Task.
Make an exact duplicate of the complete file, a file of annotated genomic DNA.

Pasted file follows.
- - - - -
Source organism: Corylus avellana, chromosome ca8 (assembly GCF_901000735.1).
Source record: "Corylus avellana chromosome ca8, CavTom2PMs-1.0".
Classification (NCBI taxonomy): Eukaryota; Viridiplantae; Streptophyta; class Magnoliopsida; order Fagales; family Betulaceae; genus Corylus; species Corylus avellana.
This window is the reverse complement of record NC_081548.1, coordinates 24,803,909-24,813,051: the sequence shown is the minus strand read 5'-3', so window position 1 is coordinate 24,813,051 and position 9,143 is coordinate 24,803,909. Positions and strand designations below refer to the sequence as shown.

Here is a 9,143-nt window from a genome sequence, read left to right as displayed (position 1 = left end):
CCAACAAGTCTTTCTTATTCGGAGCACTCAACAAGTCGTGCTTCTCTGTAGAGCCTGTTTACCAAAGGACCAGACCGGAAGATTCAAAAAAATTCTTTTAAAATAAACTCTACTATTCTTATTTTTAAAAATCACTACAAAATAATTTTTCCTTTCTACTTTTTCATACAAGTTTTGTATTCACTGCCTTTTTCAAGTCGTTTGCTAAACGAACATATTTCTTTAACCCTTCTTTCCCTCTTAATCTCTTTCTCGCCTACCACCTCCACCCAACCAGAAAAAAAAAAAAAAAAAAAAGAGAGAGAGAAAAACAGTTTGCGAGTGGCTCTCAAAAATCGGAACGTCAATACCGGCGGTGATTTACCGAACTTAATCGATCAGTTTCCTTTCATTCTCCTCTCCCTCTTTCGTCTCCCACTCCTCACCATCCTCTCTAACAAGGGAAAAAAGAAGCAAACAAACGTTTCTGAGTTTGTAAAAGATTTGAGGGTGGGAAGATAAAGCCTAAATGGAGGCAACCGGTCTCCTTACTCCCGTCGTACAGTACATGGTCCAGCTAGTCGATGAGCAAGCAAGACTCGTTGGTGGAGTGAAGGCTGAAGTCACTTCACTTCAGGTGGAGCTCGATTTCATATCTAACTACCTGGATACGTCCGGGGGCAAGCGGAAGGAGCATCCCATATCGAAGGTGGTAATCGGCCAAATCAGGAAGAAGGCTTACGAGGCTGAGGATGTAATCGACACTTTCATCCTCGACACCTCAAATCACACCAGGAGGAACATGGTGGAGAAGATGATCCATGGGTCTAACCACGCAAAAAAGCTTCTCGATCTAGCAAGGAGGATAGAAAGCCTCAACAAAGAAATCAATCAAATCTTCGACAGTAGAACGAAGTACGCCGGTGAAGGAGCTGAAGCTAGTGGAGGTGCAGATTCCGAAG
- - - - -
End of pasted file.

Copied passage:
Source organism: Corylus avellana, chromosome ca8 (assembly GCF_901000735.1).
Source record: "Corylus avellana chromosome ca8, CavTom2PMs-1.0".
Classification (NCBI taxonomy): Eukaryota; Viridiplantae; Streptophyta; class Magnoliopsida; order Fagales; family Betulaceae; genus Corylus; species Corylus avellana.
This window is the reverse complement of record NC_081548.1, coordinates 24,803,909-24,813,051: the sequence shown is the minus strand read 5'-3', so window position 1 is coordinate 24,813,051 and position 9,143 is coordinate 24,803,909. Positions and strand designations below refer to the sequence as shown.

Here is a 9,143-nt window from a genome sequence, read left to right as displayed (position 1 = left end):
CCAACAAGTCTTTCTTATTCGGAGCACTCAACAAGTCGTGCTTCTCTGTAGAGCCTGTTTACCAAAGGACCAGACCGGAAGATTCAAAAAAATTCTTTTAAAATAAACTCTACTATTCTTATTTTTAAAAATCACTACAAAATAATTTTTCCTTTCTACTTTTTCATACAAGTTTTGTATTCACTGCCTTTTTCAAGTCGTTTGCTAAACGAACATATTTCTTTAACCCTTCTTTCCCTCTTAATCTCTTTCTCGCCTACCACCTCCACCCAACCAGAAAAAAAAAAAAAAAAAAAAGAGAGAGAGAAAAACAGTTTGCGAGTGGCTCTCAAAAATCGGAACGTCAATACCGGCGGTGATTTACCGAACTTAATCGATCAGTTTCCTTTCATTCTCCTCTCCCTCTTTCGTCTCCCACTCCTCACCATCCTCTCTAACAAGGGAAAAAAGAAGCAAACAAACGTTTCTGAGTTTGTAAAAGATTTGAGGGTGGGAAGATAAAGCCTAAATGGAGGCAACCGGTCTCCTTACTCCCGTCGTACAGTACATGGTCCAGCTAGTCGATGAGCAAGCAAGACTCGTTGGTGGAGTGAAGGCTGAAGTCACTTCACTTCAGGTGGAGCTCGATTTCATATCTAACTACCTGGATACGTCCGGGGGCAAGCGGAAGGAGCATCCCATATCGAAGGTGGTAATCGGCCAAATCAGGAAGAAGGCTTACGAGGCTGAGGATGTAATCGACACTTTCATCCTCGACACCTCAAATCACACCAGGAGGAACATGGTGGAGAAGATGATCCATGGGTCTAACCACGCAAAAAAGCTTCTCGATCTAGCAAGGAGGATAGAAAGCCTCAACAAAGAAATCAATCAAATCTTCGACAGTAGAACGAAGTACGCCGGTGAAGGAGCTGAAGCTAGTGGAGGTGCAGATTCCGAAG